The Comptroller has ordered regional authorities to correct the problem. If there is no solution, an audit will take place in 2019. The sudden raid on the regional offices on December 12 will soon change things.
Flying over deforestation
In a flight over the districts of Nueva Requena (in Coronel Portillo province) and Curimaná (in Padre Abad province) organized by the Center for Amazonian and National Vigilance (CEVAN) of the Peruvian Air Force, Mongabay Latam was able to see the devastation.
Palm and rice crops fill the areas where trees once stood.
According to the Ministry of Environment, the deforested land in Ucayali reached 72,000 acres in 2016.
A report from MAAP estimates that between 2000 and 2018, 77,840 acres in the Ucayali and Loreto regions were deforested. In order to satisfy demands, the National Palm Oil Board of Peru (JUNPALMA) aims to expand to 618,000 acres of palm plantations by 2028.
Land belonging to no one
Prosecutor José Guzmán Ferro revealed that land traffickers in the Pucallpa region have created agricultural associations that bring dozens of partners together, including some government officials. In most cases, these partners rarely live in the area and are not farmers.
The partners access land that is divided into “tables,” according to Guzmán. The delivery of properties was conducted by the DRAU, through the DISAFILPA office responsible for issuing titles for land ownership.
An anonymous regional government source claims that large companies want to expand their domains into the forests. The evidence he cites is that deforestation is done using machinery that no local farmers would typically own.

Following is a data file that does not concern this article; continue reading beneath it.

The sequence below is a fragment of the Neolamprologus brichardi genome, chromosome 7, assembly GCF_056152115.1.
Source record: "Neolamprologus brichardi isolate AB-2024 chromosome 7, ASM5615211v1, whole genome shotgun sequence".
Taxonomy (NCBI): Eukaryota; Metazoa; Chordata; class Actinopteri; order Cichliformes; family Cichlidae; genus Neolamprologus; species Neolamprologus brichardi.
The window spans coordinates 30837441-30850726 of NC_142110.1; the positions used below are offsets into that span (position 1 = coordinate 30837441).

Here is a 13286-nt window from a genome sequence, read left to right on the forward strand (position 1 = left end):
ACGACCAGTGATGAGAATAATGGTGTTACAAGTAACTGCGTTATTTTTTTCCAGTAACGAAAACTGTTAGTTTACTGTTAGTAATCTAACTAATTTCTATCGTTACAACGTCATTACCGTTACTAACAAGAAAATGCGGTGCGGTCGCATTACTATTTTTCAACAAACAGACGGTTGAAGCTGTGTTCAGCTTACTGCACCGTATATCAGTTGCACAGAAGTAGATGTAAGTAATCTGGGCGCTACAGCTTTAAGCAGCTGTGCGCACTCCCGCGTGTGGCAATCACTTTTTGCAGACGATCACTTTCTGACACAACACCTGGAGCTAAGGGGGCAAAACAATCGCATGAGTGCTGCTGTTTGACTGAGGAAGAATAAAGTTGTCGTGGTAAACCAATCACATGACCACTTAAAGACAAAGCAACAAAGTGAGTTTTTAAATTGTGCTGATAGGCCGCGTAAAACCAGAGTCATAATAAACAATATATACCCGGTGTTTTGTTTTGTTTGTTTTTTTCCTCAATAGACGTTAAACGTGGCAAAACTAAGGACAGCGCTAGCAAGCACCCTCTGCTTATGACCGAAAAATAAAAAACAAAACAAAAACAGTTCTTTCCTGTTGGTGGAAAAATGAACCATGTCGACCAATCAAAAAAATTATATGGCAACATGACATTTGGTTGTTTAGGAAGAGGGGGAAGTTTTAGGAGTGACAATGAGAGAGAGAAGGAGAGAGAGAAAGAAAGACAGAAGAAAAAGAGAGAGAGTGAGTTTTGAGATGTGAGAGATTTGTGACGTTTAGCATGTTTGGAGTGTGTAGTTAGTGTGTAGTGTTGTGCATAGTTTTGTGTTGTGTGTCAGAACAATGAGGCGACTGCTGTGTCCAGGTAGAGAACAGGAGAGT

Dennis Verde, a consultant and the comptroller for land registry evaluations, explains that drug trafficking is also part of the dispute over the forests, as coca crops have also been spreading into the region.
He believes the flyovers conducted by the Peruvian Air Force will help to “identify what occurs in the forests.”
José Miguel Davis Molina of the Peruvian Air Force says that the efforts to continue monitoring the Amazon will become permanent in the future, which will require “the integration of everyone’s efforts.”
The struggles of indigenous communities
In the community of Santa Clara de Uchunya, the Shipobo indigenous group has been fighting against the company that owns a large plantation called Ocho Sur Pucallpa for having settled in the community’s territory and reducing their available land.
According to the comptroller’s office, the document that proves the community’s ownership of the land was approved in an irregular manner.
On December 6, a group of Shipobo people including the community’s president, Carlos Hoyos, went to speak out against the encroachment on their land at the Inter-American Commission on Human Rights in Washington, D.C.
The raid on December 12 marks the beginning of a new chapter in the fight against land trafficking in Ucayali: one in which officials’ corruption is exposed. What still remains is for business owners, judges, and other types of land traffickers to be held accountable for their actions.
Banner image: José León/Diario Ímpetu.